2007.Sep.12 Wednesday · 1 comment

in Restaurants

 Curves are so emotional.”

– Piet Mondrian, Dutch artist

Buenos Aires – I love that there’s a single Spanish word that means something that has ups and downs or highs and lows. I gleaned it from the commentary left about a spot on our local online restaurant guide, Guia Oleo. The comment was left in regard to the original locale of a sushi restaurant here, one that I haven’t been to, and which receives, regularly, wildly mixed commentary in terms of its quality. They apparently don’t take the commentary to heart, since all the negatives have been duplicated in a recently opened up a branch near to me – opposite the Buenos Aires Design Center, in a semi-hidden spot… well, no, it’s not hidden, it’s underground, with a small sign and a bored looking doorman more tuned in to his MP3 player than to customers – he may be secretly registering your entry to the open wood lined stairwell, but he gives no acknowledgement, no greeting, no real sign of being connected with the place (in fact, I wasn’t sure that he was until one of the managers called him down to the bottom of the stairs… by banging on the metal stair rail with a metal spoon until he got the guy’s attention). As you leave the bottom of this semi-elegant stair, coming around a screen of white painted bamboo, you find yourself in a Mondrian painting – all cubes of red and black and white. If you’re lucky, one of the two managers? maitre d’s? hangers about? might actually deign to acknowledge your existence as well… no, that’s unfair, they actually will wander over to you in a moment, with a smile, find out how many are in your party, and then wave vaguely towards a table, before returning to their far more interesting personal conversations. We’ve arrived at Bokoto, Pueyrredón 2476, 4809-0265. [This place has closed.]

Bokoto - managers hang aboutFrom that point on, service kind of improves. While these guys who seem to be running the room are dressed down, in t-shirts, jeans, sneakers, looking like they’ve rolled out of bed sometime in the last hour, the waiters are dressed in smart black uniforms with red trim, the restaurant name embroidered on it, and Mumm champagne’s logo on their sleeve – guess who paid for the uniforms…? They’re friendly, they’re happy to present you with a menu, they’re delighted to take your order, even being helpful in making suggestions and listening to your special requests… and then they go off to stand around at strategically placed points, where they remain, immobile, until you wave at them wildly, hoping that, perhaps, your food, which you can see up on the counter, might actually be brought to your table by one of them, at which point they leap into momentary action… I had momentary flashes of being on a Borg Cube… But back to those management folk – and just the observation, as I’ve seen it here more commonly than anywhere else I’ve been – why do restaurants put money and effort into having their spaces and waitstaff, and sometimes even kitchen staff, looking so good, and then let their key personnel dress like… schlubs? And why, oh why, is the sushi-man wearing a stiff French beret the size of a large pizza?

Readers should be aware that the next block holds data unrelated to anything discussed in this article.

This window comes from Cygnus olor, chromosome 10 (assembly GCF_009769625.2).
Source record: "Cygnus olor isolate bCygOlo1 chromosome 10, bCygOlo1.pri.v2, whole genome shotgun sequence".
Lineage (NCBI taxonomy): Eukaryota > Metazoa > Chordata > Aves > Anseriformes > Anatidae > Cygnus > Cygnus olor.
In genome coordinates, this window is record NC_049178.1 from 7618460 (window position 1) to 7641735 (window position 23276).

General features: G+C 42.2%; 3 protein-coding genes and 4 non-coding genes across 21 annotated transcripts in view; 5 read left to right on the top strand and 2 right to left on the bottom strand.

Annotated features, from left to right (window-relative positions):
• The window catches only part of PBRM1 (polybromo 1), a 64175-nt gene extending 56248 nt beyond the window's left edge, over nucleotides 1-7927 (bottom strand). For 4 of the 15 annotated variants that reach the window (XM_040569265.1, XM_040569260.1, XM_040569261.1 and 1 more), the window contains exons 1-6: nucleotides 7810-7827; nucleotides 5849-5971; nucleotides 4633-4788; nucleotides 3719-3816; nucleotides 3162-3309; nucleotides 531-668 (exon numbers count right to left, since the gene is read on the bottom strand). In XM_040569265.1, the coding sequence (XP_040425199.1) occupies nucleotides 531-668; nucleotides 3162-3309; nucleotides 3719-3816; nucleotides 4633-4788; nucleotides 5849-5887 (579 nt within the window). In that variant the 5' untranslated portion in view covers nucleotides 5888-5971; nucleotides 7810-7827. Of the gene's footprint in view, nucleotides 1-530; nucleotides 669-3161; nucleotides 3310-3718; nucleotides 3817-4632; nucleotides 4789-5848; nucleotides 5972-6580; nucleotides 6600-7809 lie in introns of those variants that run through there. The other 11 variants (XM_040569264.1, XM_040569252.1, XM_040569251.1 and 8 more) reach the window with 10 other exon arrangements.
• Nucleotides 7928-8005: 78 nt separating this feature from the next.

Bokoto - gyozaThe food, likewise, is a mixed bag. It’s quite prettily presented. We tried out a couple of favorites, goma-ae and gyoza, the former the more mixed bag of the two – normally a nice little bowl of spinach and toasted sesame, this was presented on a plate with half a dozen or so tall, spindly spires of spinach, pressed together… firmly… how else could they stay together towering over the plate? The flavor was good, and there was a nice amount of it, certainly enough for two people to share. The dumplings were actually quite good – nice and light, cooked well, a savory filling, and lightly dressed in soy and oil, and again, a good number of them. Had we but stopped at appetizers…

Bokoto - maki special…but we moved on to the sushi. For my part, I thought I’d see what they offered up in a combination that wasn’t strictly salmon – after all, the menu points out on virtually every one of their combinations that they don’t include the various shellfish on offer – shrimp, oysters, crab…. Our charming waiter suggested their makis especiales, a quartet of differing half portions of some of their special rolls – and was their anything in particular that I was interested in…? Why yes – as noted, not all salmon, and please, please, please, no cream cheese, no filadelfia, on the rolls. Not a problem. For his part, my dining companion went with a simple plate of nigiri sushi – all salmon. So hmm… mine has… let’s see, a salmon and cream cheese roll, a shrimp and cream cheese roll, a salmon and white fish roll, and a crabstick roll. Yes, well, thanks, that was, umm, exactly what I asked for… The fish itself is fresh. The rice, a bit… no, a lot, on the sweet side – wayyyyy too much mirin. Easy enough on the nigiri for my companion to simply eat the salmon off the top of his and leave the rice behind. Not so easy for me, though at least dessert was not a consideration.

And, we’re off… not a spot we’ll be returning to. The bajos in the altibajos are just a bit too deep, and the altos don’t near make up for them.


{ 1 comment… read it below or add one }

gustaw September 12, 2007 at 21:38


Nothing to do with this entry, but I can’t let the date pass.

A git yur 5768!!!!


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